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the hills (9) : from whence 2

Our feet shall stand in cometh my help

“thy gates : 0 Jerusalem.” 2 My help cometh even from


Jerusalem is built as a city : the Lord : who hath made heaven that is at unity in itself. and earth.

4 For (s) thither the tribes 3 He will not suffer thy foot

up, even the tribes of the Lord: to be moved : and he that

to testify unto Israel, to give thanks keepeth thee will not sleep. unto the Name of the Lord.

4. Behold, he that keepeth Is- 5 For there is the seat of juiz rael : shall neither slumber nor ment : even the seat of the box sleep.

of David.
5 The Lord himself is thy 6 O pray for the

for the peace of keeper : the Lord is thy defence rusalem : they shall prosper the upon thy right hand ;

love thee. 6 So that the sun shall not

7 Peace be within thy walls : burn thee by day : neither the and plenteousness within thy moon by night.

palaces. 7 The Lord shall


8 For my brethren and comfrom all evil : yea, it is even he panions' sakes : I will wish the that shall keep thy soul.

prosperity. 8 The Lord shall preserve thy 9 Yea, because of the house of going out and thy coming in : the Lord our God : I will seek from this time forth for ever- to do thee good. more. Psalm cxxii. (r)

Psalm cxxi. (0) I was glad when they said unto Unto thee lift I up mine eyes : me : “We will go into the O thou that dwellest in the 66 house of the Lord;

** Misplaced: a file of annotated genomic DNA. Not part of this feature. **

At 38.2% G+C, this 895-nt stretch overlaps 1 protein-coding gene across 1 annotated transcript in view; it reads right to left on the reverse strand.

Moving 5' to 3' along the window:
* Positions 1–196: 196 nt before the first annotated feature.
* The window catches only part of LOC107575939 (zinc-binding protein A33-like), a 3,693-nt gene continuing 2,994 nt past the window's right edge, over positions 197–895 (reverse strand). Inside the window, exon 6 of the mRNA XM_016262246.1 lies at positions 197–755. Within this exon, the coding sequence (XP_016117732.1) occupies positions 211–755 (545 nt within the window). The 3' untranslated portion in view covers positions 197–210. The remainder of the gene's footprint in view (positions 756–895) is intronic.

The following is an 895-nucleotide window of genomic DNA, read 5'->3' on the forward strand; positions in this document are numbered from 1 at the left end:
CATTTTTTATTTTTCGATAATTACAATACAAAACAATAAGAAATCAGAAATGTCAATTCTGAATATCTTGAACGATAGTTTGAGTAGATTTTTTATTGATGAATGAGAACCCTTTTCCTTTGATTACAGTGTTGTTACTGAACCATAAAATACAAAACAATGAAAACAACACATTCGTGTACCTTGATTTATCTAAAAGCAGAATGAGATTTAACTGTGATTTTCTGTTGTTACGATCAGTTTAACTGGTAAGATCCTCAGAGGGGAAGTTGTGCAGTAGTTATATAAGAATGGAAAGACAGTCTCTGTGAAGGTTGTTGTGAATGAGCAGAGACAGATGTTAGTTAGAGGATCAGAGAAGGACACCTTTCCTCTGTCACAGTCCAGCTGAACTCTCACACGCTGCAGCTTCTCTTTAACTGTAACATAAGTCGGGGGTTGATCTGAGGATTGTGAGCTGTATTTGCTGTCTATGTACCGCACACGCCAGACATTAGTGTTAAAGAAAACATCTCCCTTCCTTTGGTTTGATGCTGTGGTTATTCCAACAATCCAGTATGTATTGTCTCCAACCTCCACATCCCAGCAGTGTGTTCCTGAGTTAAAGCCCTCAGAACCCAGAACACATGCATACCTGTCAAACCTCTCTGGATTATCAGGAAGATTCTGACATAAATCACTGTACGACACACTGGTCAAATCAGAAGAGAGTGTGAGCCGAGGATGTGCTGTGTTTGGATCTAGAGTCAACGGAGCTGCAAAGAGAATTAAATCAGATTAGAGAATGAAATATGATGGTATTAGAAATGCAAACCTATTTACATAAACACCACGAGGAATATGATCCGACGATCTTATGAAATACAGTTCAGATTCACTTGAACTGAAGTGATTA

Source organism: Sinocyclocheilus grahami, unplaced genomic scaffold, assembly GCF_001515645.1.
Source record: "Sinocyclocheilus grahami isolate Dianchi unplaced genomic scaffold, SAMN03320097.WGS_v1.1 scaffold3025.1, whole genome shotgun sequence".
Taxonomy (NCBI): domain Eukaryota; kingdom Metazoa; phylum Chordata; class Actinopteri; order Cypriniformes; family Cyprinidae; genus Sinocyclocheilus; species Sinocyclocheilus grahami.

truly in the Lord our God is the ~ salvation of Israel,” And see Psalm

lxxvi. 4.

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to war, and that the other six consti.
tuted the answer of encouragement from
the high priest. There is evidently a
change of person at the 3d verse, which
continues to the end of the Psalm, so
that the last six verses are an answer to
the person who uttered the first two.
(9) “ The hills.”

This may mean the heights of heaven, as the supposed dwelling place of God, and then the second verse will be an explanation of it; or the first verse may be interrogative, “ Shall I lift up mine eyes unto the hills, “ as if my help should come from thence?" i.e. shall I trust alone or chiefly to natural means, to the strength of mountains, &c.; “no, I have help from him by whom Si those means were created." And then it accords with Jer. iii. 23. “ Truly in vain “ is salvation hoped for from the hills, " and from the multitude of mountains :

(r) A hymn, supposed to have been written by David, and to have been used by the people upon their going up to the public worship at Jerusalem. By the Mosaic law (Exod. xxiii. 17.-Deut xvi. 16.) three times in a year were al the males to appear before the Lord, in the place which he should choose (which was afterwards Jerusalem,) viz. at the Feast of the Passover or unleavered bread, at the Feast of Weeks or Pentecost, and at the Feast of Tabernacles. The Psalm might also be used again upon the return from the Babylonish cap tivity.

(s) « For" should (perhaps) be 141 omitted.

(1) An anxious appeal to God in time

2 Behold, even as the eyes of 6 Our soul is escaped even as servants look unto the hand of a bird out of the snare of the their masters, and as the eyes of fowler : the snare is broken, and a maiden unto the hand of her we are delivered. mistress : even so our eyes wait 7. Our help standeth in the upon the Lord our God, until he Name of the Lord : who hath have mercy upon us.

made heaven and earth. 3 Have mercy upon us,

0 Lord, have mercy upon us : for

Psalm cxxv. (2) we are utterly despised.

4 Our soul is filled (u) with They that put their trust in the scornful reproof of the